Amazon today announced you can now ask Alexa-enabled devices like the Echo or Tap about the U.S. presidential debate and Election Day results.

Once the final debate ends Wednesday night, you can ask “Alexa, who won the debate?”

The online retail giant also shared data about questions asked by hundreds of thousands of Alexa users during the last two presidential debates.

Among them:

  • Alexa was asked “Alexa, who are you voting for?” 13,000 more times than “Alexa, who should I vote for?”
  • The most popular questions asked were about the ages of both candidates.
  • There were twice as many questions about Donald Trump as Hillary Clinton.

Starting today, you can ask questions like “When will the debate be held?” and “Where will the debate be held?”

On Election Day, you can ask questions about the presidential race, like who won or is projected to win in each district or state, as well as more detailed questions, like “Alexa, how many votes did Trump get in Ohio?” or “Alexa, what percent of the popular vote does Hillary have?”

In some respects, these skills highlight both the advantages and limitations of a voice-only intelligence like Alexa. Without lifting a finger, you can ask Alexa a range of questions that are on people’s minds on Election Day, but a map of red and blue states still seems like the best way to do electoral college math.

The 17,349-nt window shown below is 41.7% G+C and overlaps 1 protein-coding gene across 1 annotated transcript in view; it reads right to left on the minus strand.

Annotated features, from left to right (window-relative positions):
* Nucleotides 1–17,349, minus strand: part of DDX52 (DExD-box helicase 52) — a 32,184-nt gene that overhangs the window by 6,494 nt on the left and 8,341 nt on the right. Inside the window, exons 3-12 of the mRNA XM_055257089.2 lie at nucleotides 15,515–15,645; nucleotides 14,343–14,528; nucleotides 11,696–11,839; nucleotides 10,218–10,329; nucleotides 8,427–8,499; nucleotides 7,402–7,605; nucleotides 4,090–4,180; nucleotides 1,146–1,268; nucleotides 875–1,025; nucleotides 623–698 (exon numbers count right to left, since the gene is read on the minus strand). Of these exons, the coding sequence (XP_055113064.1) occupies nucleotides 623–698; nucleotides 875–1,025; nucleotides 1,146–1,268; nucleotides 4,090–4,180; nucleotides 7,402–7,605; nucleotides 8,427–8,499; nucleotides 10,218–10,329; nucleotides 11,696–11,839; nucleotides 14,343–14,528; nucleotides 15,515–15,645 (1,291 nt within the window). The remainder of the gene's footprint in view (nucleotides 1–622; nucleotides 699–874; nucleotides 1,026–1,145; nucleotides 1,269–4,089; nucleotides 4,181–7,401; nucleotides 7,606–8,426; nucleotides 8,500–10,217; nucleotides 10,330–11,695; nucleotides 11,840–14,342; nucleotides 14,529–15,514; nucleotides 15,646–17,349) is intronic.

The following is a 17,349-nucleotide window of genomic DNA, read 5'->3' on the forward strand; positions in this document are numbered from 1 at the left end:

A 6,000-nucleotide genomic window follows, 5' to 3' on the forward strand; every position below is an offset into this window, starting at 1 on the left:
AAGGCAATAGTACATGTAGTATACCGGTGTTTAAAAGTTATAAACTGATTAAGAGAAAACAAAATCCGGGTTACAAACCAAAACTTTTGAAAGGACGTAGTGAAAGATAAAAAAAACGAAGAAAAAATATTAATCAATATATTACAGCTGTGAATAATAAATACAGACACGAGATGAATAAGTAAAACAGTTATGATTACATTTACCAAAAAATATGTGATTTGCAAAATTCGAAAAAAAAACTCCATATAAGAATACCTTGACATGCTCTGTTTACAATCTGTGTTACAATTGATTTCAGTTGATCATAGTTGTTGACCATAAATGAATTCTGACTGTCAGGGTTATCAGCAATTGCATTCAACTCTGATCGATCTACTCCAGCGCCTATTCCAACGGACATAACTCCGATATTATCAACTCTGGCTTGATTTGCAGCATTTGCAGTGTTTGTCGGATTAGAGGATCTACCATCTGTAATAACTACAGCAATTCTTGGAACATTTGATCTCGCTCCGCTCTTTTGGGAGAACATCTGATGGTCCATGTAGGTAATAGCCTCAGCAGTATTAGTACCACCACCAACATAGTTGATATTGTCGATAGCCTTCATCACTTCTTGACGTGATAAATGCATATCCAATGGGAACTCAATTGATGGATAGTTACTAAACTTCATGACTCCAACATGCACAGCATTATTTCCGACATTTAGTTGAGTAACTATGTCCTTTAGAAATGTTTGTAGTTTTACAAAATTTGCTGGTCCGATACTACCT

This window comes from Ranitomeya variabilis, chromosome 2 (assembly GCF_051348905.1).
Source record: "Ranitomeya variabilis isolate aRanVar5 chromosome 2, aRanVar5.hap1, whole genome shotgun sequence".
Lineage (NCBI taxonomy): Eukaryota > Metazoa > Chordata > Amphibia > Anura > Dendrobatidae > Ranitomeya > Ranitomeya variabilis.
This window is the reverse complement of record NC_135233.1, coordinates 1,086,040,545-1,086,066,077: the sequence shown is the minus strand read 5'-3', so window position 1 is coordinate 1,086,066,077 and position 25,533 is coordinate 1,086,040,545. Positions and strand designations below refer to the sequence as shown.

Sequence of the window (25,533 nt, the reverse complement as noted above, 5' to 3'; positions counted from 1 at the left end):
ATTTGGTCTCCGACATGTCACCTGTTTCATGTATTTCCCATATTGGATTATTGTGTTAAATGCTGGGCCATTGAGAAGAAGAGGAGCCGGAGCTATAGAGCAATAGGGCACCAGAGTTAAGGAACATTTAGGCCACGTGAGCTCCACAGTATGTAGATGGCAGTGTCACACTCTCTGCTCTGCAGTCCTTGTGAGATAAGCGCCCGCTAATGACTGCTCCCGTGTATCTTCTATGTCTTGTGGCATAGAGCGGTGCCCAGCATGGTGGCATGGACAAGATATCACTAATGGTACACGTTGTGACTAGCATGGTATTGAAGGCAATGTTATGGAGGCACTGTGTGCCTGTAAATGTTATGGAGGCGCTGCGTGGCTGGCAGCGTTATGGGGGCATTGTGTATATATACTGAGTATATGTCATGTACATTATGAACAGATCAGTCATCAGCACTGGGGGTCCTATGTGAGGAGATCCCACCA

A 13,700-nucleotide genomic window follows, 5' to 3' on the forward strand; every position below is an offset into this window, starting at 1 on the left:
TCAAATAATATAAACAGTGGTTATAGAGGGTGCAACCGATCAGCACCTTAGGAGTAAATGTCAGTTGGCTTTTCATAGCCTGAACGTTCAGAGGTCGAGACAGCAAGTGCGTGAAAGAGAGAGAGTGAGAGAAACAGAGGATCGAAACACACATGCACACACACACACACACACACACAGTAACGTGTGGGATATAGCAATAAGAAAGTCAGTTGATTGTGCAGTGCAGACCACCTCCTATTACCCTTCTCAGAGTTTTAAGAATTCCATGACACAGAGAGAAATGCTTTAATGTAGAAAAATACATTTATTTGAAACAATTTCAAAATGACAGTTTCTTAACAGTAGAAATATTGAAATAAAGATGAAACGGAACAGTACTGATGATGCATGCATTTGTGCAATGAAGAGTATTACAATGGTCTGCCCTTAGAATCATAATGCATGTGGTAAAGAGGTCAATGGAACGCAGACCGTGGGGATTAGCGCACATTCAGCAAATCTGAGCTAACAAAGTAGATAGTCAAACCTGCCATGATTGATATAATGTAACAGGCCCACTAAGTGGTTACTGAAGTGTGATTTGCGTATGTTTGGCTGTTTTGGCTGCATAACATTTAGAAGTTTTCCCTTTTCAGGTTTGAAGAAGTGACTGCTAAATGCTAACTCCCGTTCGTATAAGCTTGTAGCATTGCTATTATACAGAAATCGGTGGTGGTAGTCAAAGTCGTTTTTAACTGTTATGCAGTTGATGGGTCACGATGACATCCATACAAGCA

Political bots have been a theme this fall.

Last week, the White House open-sourced President Obama’s bot and encouraged more governments to explore ways that bots can be used to serve citizens. The Clinton campaign debuted a voter registration bot last week and has also put out a bot that imitates Donald Trump.

The audio problem: Learn how new cloud-based API solutions are solving imperfect, frustrating audio in video conferences. Access here